What is noise?
Noise consists of sounds that travel through the air as a series of waves, which are described and measured in decibels dB(A).
Noise is also characterised according to loudness (amplitude) and pitch (frequency). These components can make noise less noticeable, for example the sound of an air conditioner; or more annoying, such as tonal or impulsive sounds like vehicle horns.
We experience a range of noises in everyday life, which affects everyone differently. People who live in quiet areas will often experience an increase in noise more than those living in noisy environments.
Above graph provided by the New South Wales Minerals Council Factsheet.
Our mines generally operate 24 hours a day, seven days a week. Under certain weather conditions, mining noise can be heard in neighbouring community areas from time to time. Haul truck engine and exhaust, track noise from dozers, and impact noise from the loading of material into trucks are some of the more commonly audible sources.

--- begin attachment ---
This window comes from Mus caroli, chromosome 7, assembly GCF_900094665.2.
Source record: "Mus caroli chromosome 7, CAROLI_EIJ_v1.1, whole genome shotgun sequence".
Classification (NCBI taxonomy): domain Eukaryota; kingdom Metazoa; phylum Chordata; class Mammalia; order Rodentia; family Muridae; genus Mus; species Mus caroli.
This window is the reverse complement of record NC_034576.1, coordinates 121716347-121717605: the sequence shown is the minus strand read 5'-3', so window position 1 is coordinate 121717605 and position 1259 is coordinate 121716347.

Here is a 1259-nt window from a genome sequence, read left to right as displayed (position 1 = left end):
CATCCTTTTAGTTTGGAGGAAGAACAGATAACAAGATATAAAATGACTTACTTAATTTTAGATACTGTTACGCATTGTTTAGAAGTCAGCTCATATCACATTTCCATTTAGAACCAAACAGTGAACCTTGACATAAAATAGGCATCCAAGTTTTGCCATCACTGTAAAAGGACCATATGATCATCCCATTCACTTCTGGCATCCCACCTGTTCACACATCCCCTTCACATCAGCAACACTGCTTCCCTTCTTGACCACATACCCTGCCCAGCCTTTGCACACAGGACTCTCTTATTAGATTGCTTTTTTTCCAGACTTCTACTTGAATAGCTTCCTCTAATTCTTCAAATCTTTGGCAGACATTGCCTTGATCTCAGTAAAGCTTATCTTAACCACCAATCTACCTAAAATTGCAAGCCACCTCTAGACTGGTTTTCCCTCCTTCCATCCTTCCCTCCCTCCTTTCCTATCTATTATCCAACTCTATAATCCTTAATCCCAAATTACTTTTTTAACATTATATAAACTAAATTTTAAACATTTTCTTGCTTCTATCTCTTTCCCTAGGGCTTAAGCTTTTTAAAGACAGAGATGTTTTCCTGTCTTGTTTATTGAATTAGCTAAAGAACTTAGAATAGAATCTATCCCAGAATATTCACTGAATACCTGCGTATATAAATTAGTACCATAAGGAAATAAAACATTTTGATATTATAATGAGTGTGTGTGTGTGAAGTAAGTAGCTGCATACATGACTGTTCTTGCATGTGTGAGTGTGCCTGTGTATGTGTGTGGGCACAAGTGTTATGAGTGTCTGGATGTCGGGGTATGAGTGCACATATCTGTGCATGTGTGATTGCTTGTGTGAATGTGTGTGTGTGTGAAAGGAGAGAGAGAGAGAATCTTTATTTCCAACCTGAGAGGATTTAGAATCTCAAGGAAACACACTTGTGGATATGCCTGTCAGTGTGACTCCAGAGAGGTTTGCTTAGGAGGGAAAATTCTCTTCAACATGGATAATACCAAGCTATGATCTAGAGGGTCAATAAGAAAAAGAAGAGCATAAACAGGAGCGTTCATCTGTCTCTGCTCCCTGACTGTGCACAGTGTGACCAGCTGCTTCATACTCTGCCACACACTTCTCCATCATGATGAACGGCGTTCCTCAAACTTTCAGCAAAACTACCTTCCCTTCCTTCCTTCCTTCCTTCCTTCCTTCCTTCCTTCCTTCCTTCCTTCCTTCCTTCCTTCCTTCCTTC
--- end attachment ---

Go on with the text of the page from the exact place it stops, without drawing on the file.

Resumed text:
Metoeorological conditions have a significant influence on the propagation of noise from one night to the next. Prevailing wind conditions and the presence of temperature inversions affect the way that noise travels through the air and is experienced nearby.
More information can be found in the Noise Management Plans in our document library.